The Global Threat to Human Security & the Security Dilemma we all face.
Updated: May 9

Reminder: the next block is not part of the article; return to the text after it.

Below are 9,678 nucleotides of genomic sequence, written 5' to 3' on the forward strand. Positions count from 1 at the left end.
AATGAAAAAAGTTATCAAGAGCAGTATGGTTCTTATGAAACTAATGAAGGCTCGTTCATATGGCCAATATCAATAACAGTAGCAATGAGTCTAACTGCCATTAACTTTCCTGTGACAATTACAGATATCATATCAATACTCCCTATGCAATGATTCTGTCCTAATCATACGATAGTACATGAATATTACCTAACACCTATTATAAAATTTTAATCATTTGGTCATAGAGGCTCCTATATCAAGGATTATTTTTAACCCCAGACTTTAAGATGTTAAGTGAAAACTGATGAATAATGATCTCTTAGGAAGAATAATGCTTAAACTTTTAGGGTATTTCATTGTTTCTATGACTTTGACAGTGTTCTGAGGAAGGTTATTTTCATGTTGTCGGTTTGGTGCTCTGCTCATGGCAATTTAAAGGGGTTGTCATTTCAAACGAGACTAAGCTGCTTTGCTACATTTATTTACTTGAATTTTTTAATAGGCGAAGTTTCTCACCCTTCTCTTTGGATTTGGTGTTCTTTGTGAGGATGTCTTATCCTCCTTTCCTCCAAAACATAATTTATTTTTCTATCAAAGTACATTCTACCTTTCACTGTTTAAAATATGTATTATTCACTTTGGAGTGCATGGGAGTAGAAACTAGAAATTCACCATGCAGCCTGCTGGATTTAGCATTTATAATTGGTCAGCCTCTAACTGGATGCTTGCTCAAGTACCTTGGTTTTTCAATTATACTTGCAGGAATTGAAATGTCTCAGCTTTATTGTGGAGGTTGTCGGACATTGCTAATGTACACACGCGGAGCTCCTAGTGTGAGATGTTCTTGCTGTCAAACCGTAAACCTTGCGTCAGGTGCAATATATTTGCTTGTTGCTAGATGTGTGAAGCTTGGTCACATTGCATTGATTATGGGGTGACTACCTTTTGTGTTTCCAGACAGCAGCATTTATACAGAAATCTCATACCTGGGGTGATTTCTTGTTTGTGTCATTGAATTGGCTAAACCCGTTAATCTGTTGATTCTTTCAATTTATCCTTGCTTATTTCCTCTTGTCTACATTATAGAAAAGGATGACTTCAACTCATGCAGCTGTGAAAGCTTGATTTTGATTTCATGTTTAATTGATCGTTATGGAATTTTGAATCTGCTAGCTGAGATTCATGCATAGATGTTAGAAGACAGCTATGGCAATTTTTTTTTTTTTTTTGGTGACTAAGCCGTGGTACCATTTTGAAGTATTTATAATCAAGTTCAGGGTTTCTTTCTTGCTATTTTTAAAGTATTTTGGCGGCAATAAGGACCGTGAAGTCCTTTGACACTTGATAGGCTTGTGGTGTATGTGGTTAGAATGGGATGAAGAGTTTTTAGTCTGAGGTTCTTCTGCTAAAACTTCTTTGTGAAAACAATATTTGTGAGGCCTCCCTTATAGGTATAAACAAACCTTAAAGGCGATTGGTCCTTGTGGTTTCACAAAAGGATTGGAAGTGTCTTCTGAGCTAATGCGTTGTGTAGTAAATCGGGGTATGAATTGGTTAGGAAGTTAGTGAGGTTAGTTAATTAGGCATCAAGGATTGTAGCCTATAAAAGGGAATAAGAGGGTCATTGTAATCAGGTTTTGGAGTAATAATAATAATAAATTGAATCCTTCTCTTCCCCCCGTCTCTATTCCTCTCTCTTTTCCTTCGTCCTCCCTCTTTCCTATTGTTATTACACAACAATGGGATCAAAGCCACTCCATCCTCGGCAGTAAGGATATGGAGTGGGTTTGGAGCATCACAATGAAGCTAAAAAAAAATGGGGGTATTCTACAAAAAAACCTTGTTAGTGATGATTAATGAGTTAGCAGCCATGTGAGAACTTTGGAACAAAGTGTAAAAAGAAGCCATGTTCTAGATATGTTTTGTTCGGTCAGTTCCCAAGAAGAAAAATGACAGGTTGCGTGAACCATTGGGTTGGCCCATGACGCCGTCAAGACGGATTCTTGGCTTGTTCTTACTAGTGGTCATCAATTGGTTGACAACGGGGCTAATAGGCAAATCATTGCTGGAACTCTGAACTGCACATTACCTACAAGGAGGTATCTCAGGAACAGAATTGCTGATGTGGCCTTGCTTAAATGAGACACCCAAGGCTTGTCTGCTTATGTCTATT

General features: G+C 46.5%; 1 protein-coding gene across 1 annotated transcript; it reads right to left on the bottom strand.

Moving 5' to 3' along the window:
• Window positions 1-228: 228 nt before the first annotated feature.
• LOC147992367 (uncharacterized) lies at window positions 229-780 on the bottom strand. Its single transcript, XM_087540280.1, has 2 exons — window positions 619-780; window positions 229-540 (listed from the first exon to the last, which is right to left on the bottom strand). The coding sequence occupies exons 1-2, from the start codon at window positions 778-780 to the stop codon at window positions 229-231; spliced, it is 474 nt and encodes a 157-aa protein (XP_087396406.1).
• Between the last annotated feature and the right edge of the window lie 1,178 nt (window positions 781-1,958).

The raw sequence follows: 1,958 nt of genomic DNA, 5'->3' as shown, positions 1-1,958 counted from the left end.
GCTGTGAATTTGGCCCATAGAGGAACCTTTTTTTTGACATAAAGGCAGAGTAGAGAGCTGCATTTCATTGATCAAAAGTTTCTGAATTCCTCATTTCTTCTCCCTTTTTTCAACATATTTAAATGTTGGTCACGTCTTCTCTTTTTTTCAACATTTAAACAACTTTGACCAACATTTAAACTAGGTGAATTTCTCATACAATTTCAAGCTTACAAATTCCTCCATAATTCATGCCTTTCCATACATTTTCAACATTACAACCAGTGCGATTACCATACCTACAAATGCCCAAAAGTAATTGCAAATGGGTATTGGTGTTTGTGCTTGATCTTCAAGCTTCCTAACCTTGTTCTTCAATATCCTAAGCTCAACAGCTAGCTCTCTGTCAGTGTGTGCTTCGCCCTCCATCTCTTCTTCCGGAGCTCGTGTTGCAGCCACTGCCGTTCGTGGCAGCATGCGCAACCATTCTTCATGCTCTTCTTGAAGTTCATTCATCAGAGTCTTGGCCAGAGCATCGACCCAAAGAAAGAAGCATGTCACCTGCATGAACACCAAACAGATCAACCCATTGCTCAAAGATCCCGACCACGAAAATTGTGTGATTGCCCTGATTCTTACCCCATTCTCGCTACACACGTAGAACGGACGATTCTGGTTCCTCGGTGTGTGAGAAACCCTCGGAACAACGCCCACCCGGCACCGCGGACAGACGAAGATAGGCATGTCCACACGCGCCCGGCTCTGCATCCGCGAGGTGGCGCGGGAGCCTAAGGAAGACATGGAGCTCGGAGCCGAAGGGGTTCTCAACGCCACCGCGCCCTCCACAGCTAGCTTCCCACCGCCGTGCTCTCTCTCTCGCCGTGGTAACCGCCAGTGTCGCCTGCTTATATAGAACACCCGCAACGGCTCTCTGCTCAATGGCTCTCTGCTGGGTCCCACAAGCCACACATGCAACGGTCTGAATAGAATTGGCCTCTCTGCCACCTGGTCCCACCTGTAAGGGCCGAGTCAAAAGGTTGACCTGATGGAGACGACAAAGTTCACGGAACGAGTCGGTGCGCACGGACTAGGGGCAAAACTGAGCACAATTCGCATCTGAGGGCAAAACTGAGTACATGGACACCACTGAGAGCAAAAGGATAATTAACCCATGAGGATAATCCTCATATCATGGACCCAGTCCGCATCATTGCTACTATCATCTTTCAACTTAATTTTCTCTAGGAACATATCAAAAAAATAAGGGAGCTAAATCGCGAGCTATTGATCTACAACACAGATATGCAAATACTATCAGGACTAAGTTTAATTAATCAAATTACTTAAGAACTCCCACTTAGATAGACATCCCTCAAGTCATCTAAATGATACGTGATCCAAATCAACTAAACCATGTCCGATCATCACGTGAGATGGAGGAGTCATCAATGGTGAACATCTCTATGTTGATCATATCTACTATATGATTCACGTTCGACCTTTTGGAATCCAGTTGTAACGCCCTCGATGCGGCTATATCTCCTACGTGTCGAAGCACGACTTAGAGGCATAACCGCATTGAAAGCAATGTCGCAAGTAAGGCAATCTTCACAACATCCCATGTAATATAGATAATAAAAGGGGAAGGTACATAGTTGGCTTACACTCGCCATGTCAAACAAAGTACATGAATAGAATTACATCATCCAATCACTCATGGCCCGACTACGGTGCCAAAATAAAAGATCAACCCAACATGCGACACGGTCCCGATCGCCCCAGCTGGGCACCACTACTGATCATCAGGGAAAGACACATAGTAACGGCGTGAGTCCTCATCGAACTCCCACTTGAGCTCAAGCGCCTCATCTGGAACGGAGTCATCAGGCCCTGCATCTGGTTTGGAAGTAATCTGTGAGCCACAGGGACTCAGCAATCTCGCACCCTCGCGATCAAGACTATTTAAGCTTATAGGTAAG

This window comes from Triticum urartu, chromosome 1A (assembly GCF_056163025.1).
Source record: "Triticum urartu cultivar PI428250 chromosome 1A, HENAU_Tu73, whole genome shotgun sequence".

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When putting your Risk Assessment and Threat Analysis together, you will need to put some thought into the Global Threat to Human Security and the Security Dilemma that everyone faces. Another thing I’ve learnt over the years is that the world can be a scary place. There are many things we come into contact with that can cause us harm. Just think of all the things you do on a daily basis to keep yourself safe. You may wear a helmet while riding your bike or a seatbelt while driving your car. Many homes are even outfitted with security systems to keep out intruders. Airports also make you go through many levels of security to keep you and other passengers safe while traveling. All of these safety measures are important because people are coming into contact with one another more frequently than in the past. New technology, communication, and the emergence of more independent states has allowed human activity to become intertwined worldwide. While this global contact is in large part positive, it does bring with it a darker side. A complex environment has evolved where in addition to all of the good things globalization brings with it there are also serious threats to human security, such as terrorism and violent crime. You will need to consider the Threat of Terrorism in your Threat Analysis Let's take the example of getting a security system to protect you, your family, and your personal property. Unfortunately, as we come into contact with more people because of the advances in communication and travel, there becomes the potential of other people who want to claim your stuff for their own. This is a scary threat indeed and, thus, there is the need for the security system. Now imagine this threat on a global scale. The violence and threat of violence that accompanied the emergence of modern states led to the pervasive emphasis on military power as the highest priority of states. The fear of losing territory or being eliminated was very real. As this fear spread, there emerged a security dilemma. The security dilemma, also referred to as the spiral model, refers to a situation in which actions by a state intended to heighten its security and keep its citizens and property safe, either by increasing its military strength or making alliances, can lead other states to respond with similar measures. Thus, as each state increases its military strength or makes alliances with other countries, tensions and the risk of conflict greatly increase. States try to produce a global image of strength and security, but this can be interpreted as aggression by others, even though no side desires the wish to be drawn into using military force. Increased security, however, also comes with a price and may actually lead to the increase of more crime. While a person's life and property may be made safer, governments have been of the mindset that in order for that to happen, short-term restrictions on civil and political rights are essential. Thus, many governments find themselves on a slippery slope that leads to more durable infringements on democratic freedoms. These infringements can lead to the creation of terrorism. While there is no universal definition of what terrorism is or what a terrorist looks like, there are some qualities that all acts of terrorism have in common. First, all acts of terrorism are designed to create fear. Terrorists seek to frighten people in distant places in order to exert pressure on governments. Terrorism is essentially a form of psychological warfare that can last for generations. It's also common that terrorist acts are closely associated with ideology and the increase of globalization. Globalization is a major factor in global terrorism. In many ways, terrorism is a product of resistance to change brought about by cultural, economic, political, military, and even environmental globalization. One such example is what is going on in Hong Kong right now. You will also need to take into account the Rise of Violent Crime This rise of globalization has not only created the formation of highly organized terrorist groups, it has also led to the rise of violent crime. While the security dilemma attempts to address threats from outside sources, such as another country's military, it doesn't do a strong job at addressing crime from within its own borders. For instance, it doesn't address other factors that may lead to the increase of crime. For example, poverty increases, and population increases are two factors that increase the likelihood of violent crime. As poor individuals are packed into cramped urban areas, feelings of hopelessness increase and become a breeding ground for crime because it is seen as the only way to survive. Also, ethnic conflict and civil wars, combined with easy access to guns, provide fertile grounds for gang violence to flourish as well. When considering the Global Response to Crime; on the whole, many countries are ill equipped to effectively respond to global criminal activities. Few governments have the resources to effectively control global crime, especially in light of reduced government budgets for public services. Furthermore, divergent views among countries about crime and different priorities render effective collaboration among states difficult to achieve. Despite this grim view of global security, there are some things that the global community has done to try and combat crime. The International Criminal Police Organization, or Interpol, is a global clearinghouse for police information based in France. Interpol collects and analyses data, supports global crime investigations, organizes operational working meetings among countries, and organizes regional and global conferences on a wide range of criminal activities. There is also the UN Convention Against Transnational Organized Crime, which is a global agreement between many countries aimed at reducing crime through global cooperation. Review New technology, communication, and the emergence of more independent states has allowed human activity to become intertwined worldwide. While this global contact is in large part positive, it does bring with it a darker side. The increase of globalization has created a security dilemma among nation states in an attempt to create a global image of strength and security. However, the increase of security often comes with trade-offs, such as personal liberties, which can lead to the rise of terrorism. The increase of security also does little to address things such as poverty and population increases, which often result in the rise of violent crime. The increase of state security is a complex issue and while it may have the unintended consequence at creating crime, organizations, such as Interpol or the UN Convention Against Transnational Organized Crime, have attempted to try and battle crime on a global scale. (Sourced from lessons delivered by Jason Nowaczyk who is a social studies teacher)